File picture of block-grant schoolteachers sitting in a dharna near the office of inspector of school, Sambalpur circle
Bhubaneswar, Aug. 9: The face-off over the contentious issue of block grant seems set to aggravate with neither the state government nor the Orissa Block Grant Secondary School Teachers and Employees’ Association willing to concede an inch.
The association, which has been on an indefinite strike since August 1, is demanding the abolition of block grant and reinstatement of the grant-in-aid (GIA) system. The association represents nearly 25,000 teachers and employees of 1,983 block grant high schools of the state. However, only 1,620 such schools are participating in the “cease work” and it has affected over two lakh students.
In its defence, the government said that 2004 onwards it was providing 40 per cent grant or Rs 1,68,912 annually to each block grant high school. In April 2008, this was raised to 60 per cent or Rs 5,79,060.
However, the agitators refused to call off their strike. Association president P.K. Mohapatra said until 2004, schools in the state were being governed by the GIA Act of 1969 but with the introduction of the block grant system in 1,983 schools, they have been struggling to make ends meet.
“After presenting four batches at the Class X board exams, it was time for the government to bear the salary of teachers. But it evaded its responsibility and in 2004, without negotiating with teachers and others, the government introduced block grant system and it made our lives miserable,” said Mohapatra.
Taking a serious view of the strike, the government issued a public notice on Saturday urging them to immediately resume classes in their respective schools, failing which grant provided to those institution would be withdrawn. The directorate has also asked the circle inspectors of schools for a list of teachers involved in locking up schools.
State school and mass education minister Pratap Jena said punitive action would be initiated if teachers did not join duty immediately. “We have also asked students who are bearing the brunt of this strike to enrol in government and government-aided schools in their locality. A high-power committee (HPC) has been constituted to look into their demands,” he said.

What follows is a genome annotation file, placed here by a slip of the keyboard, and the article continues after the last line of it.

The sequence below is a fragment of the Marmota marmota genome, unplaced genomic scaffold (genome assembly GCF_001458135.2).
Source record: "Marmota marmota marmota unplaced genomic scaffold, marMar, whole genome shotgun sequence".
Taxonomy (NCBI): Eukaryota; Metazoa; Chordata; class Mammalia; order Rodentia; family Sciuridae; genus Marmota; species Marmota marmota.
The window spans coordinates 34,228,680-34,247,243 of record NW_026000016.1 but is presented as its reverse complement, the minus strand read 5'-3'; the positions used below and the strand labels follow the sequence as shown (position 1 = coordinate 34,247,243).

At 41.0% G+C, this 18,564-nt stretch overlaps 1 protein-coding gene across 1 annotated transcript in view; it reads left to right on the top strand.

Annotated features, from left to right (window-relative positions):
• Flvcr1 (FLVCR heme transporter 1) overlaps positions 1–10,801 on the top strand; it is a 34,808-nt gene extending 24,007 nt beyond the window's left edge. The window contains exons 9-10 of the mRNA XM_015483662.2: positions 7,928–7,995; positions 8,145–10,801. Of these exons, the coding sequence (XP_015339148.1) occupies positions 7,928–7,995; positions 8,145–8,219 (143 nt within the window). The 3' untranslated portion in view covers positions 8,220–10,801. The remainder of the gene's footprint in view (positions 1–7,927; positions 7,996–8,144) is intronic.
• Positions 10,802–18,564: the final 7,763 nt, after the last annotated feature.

But the association has dug in their heels. “We will not withdraw our agitation until our demands are met. The minister of school and mass education had made a statement in the Assembly in 2009 about the constitution of a HPC to resolve our issue but nothing has been done so far. When we launched a hunger strike last year, they assured us of coming up with a solution but in vain. The government has only cheated us and made false promises,” he said.
The association has challenged the government to reveal comparative details of the salary structures of government-run schools and block grant schools in public.
General secretary of the association Prasanta Pati said: ”While teachers in government and semi-government schools were paid a salary of around Rs 15,000 per month, under the block grant system we get only Rs 4,995 every month for the same job.”
“The government is indeed paying a bulk annual amount of Rs 5.79 lakh to each block grant school but when it is divided among 12 members on an average, it comes down to around Rs 4,000 per month, which is one-fourth the salary of a teacher in government school. How can we survive when the price of everything has gone through the roof?” asked Pati.
The association has decided to go on an indefinite hunger strike from August 17 which coincides with the commencement of the Assembly’s monsoon session.